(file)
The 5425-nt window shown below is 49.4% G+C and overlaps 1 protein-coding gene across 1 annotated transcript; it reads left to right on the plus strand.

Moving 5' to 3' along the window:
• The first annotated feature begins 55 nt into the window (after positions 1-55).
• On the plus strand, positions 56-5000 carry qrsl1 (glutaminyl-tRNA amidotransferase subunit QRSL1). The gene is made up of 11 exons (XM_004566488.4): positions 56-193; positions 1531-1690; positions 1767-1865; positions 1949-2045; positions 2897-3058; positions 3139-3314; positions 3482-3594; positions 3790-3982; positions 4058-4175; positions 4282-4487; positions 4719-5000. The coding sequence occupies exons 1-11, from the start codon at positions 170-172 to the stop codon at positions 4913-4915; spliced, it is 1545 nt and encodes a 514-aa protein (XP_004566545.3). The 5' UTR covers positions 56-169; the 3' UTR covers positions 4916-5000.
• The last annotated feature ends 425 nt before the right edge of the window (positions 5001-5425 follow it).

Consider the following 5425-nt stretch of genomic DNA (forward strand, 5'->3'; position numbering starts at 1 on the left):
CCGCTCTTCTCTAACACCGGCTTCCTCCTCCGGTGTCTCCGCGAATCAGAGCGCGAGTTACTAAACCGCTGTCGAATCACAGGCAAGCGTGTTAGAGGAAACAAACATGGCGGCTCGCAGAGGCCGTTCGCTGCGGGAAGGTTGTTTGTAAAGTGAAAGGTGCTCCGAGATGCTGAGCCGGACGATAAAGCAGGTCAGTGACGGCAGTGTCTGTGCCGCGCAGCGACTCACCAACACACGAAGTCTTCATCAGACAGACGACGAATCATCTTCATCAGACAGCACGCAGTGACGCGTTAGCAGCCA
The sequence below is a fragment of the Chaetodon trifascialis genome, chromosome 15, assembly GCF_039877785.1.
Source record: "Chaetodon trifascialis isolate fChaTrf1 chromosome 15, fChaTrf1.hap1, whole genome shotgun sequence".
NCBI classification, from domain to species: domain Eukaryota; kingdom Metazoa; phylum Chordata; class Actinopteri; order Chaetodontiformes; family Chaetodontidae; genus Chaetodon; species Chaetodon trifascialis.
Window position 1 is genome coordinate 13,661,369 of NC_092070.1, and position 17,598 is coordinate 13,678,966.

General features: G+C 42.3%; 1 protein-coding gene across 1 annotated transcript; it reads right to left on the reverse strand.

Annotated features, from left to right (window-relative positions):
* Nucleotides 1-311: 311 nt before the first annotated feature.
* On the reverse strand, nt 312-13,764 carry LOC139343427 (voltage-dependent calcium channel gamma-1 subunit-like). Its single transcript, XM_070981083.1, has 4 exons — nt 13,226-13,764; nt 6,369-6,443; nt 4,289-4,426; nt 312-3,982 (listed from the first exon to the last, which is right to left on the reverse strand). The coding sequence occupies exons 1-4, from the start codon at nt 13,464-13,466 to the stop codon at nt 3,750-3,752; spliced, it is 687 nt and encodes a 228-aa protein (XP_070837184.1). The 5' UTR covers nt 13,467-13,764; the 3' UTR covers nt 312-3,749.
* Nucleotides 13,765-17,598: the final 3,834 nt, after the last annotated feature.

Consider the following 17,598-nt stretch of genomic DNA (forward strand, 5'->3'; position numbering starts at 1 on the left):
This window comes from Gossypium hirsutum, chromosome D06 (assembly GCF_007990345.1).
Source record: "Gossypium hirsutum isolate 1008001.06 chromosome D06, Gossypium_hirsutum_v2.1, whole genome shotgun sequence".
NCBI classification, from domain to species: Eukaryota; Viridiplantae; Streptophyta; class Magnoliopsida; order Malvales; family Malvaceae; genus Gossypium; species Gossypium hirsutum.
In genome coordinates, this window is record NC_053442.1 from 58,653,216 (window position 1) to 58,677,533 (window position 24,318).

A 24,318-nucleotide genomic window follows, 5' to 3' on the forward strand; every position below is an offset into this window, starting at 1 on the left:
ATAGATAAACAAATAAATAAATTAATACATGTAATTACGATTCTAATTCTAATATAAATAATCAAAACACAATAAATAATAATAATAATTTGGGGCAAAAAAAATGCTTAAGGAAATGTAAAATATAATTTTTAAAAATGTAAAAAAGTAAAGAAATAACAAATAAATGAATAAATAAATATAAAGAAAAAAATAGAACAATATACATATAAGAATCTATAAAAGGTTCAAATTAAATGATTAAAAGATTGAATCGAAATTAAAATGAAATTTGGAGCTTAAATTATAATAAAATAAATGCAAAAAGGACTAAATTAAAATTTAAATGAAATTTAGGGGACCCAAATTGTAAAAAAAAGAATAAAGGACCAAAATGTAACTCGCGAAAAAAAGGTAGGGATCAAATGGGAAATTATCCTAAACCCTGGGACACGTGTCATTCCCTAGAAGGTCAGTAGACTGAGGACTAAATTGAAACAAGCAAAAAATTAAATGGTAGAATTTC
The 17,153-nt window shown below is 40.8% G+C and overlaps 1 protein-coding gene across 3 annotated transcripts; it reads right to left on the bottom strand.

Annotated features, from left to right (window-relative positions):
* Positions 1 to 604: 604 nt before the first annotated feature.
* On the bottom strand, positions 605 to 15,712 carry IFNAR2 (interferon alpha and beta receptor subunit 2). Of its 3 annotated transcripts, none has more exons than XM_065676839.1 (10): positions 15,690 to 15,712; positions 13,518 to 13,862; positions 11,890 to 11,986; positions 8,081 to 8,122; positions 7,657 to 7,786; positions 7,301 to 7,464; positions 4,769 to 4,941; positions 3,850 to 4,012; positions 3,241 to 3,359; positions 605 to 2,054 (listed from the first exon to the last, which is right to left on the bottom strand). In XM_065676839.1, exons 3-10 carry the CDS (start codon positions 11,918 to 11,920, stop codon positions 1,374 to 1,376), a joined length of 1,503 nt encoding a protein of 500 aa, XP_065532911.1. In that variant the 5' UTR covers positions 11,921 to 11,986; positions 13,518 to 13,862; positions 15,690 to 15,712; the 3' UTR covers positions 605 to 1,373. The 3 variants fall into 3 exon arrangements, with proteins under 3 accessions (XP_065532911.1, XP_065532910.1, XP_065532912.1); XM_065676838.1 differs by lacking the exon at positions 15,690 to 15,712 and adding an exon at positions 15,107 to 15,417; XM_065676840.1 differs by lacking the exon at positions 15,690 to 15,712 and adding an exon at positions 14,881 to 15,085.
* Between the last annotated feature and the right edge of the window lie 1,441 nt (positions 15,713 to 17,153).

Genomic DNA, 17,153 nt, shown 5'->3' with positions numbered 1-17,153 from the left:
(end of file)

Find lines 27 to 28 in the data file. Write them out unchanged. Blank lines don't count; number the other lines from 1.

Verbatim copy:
* On the bottom strand, positions 605 to 15,712 carry IFNAR2 (interferon alpha and beta receptor subunit 2). Of its 3 annotated transcripts, none has more exons than XM_065676839.1 (10): positions 15,690 to 15,712; positions 13,518 to 13,862; positions 11,890 to 11,986; positions 8,081 to 8,122; positions 7,657 to 7,786; positions 7,301 to 7,464; positions 4,769 to 4,941; positions 3,850 to 4,012; positions 3,241 to 3,359; positions 605 to 2,054 (listed from the first exon to the last, which is right to left on the bottom strand). In XM_065676839.1, exons 3-10 carry the CDS (start codon positions 11,918 to 11,920, stop codon positions 1,374 to 1,376), a joined length of 1,503 nt encoding a protein of 500 aa, XP_065532911.1. In that variant the 5' UTR covers positions 11,921 to 11,986; positions 13,518 to 13,862; positions 15,690 to 15,712; the 3' UTR covers positions 605 to 1,373. The 3 variants fall into 3 exon arrangements, with proteins under 3 accessions (XP_065532911.1, XP_065532910.1, XP_065532912.1); XM_065676838.1 differs by lacking the exon at positions 15,690 to 15,712 and adding an exon at positions 15,107 to 15,417; XM_065676840.1 differs by lacking the exon at positions 15,690 to 15,712 and adding an exon at positions 14,881 to 15,085.
* Between the last annotated feature and the right edge of the window lie 1,441 nt (positions 15,713 to 17,153).